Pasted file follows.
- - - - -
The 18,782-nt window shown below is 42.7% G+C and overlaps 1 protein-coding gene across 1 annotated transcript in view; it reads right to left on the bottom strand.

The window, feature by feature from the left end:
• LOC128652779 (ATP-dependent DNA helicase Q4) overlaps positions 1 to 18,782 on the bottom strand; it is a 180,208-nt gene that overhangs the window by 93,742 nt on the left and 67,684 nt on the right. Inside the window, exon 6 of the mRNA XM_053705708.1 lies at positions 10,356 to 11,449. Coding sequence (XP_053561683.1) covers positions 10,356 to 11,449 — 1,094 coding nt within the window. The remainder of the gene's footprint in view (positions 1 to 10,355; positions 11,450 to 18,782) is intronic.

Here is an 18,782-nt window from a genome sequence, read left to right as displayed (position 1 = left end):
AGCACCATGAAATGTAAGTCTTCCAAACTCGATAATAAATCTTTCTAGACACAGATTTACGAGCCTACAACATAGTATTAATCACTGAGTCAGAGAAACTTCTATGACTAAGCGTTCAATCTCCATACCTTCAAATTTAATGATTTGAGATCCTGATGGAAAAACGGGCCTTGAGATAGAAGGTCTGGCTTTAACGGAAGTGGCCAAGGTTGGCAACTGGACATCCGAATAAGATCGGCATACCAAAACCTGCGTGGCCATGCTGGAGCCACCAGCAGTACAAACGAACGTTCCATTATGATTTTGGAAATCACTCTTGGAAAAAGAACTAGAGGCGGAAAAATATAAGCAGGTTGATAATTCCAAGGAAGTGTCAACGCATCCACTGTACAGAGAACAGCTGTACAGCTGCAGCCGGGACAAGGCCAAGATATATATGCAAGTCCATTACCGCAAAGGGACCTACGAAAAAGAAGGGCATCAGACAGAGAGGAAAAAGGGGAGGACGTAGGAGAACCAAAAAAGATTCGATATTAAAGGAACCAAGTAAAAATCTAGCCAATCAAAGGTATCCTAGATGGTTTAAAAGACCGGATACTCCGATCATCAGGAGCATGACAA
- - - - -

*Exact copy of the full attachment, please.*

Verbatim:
The 18,782-nt window shown below is 42.7% G+C and overlaps 1 protein-coding gene across 1 annotated transcript in view; it reads right to left on the bottom strand.

The window, feature by feature from the left end:
• LOC128652779 (ATP-dependent DNA helicase Q4) overlaps positions 1 to 18,782 on the bottom strand; it is a 180,208-nt gene that overhangs the window by 93,742 nt on the left and 67,684 nt on the right. Inside the window, exon 6 of the mRNA XM_053705708.1 lies at positions 10,356 to 11,449. Coding sequence (XP_053561683.1) covers positions 10,356 to 11,449 — 1,094 coding nt within the window. The remainder of the gene's footprint in view (positions 1 to 10,355; positions 11,450 to 18,782) is intronic.

Here is an 18,782-nt window from a genome sequence, read left to right as displayed (position 1 = left end):
AGCACCATGAAATGTAAGTCTTCCAAACTCGATAATAAATCTTTCTAGACACAGATTTACGAGCCTACAACATAGTATTAATCACTGAGTCAGAGAAACTTCTATGACTAAGCGTTCAATCTCCATACCTTCAAATTTAATGATTTGAGATCCTGATGGAAAAACGGGCCTTGAGATAGAAGGTCTGGCTTTAACGGAAGTGGCCAAGGTTGGCAACTGGACATCCGAATAAGATCGGCATACCAAAACCTGCGTGGCCATGCTGGAGCCACCAGCAGTACAAACGAACGTTCCATTATGATTTTGGAAATCACTCTTGGAAAAAGAACTAGAGGCGGAAAAATATAAGCAGGTTGATAATTCCAAGGAAGTGTCAACGCATCCACTGTACAGAGAACAGCTGTACAGCTGCAGCCGGGACAAGGCCAAGATATATATGCAAGTCCATTACCGCAAAGGGACCTACGAAAAAGAAGGGCATCAGACAGAGAGGAAAAAGGGGAGGACGTAGGAGAACCAAAAAAGATTCGATATTAAAGGAACCAAGTAAAAATCTAGCCAATCAAAGGTATCCTAGATGGTTTAAAAGACCGGATACTCCGATCATCAGGAGCATGACAA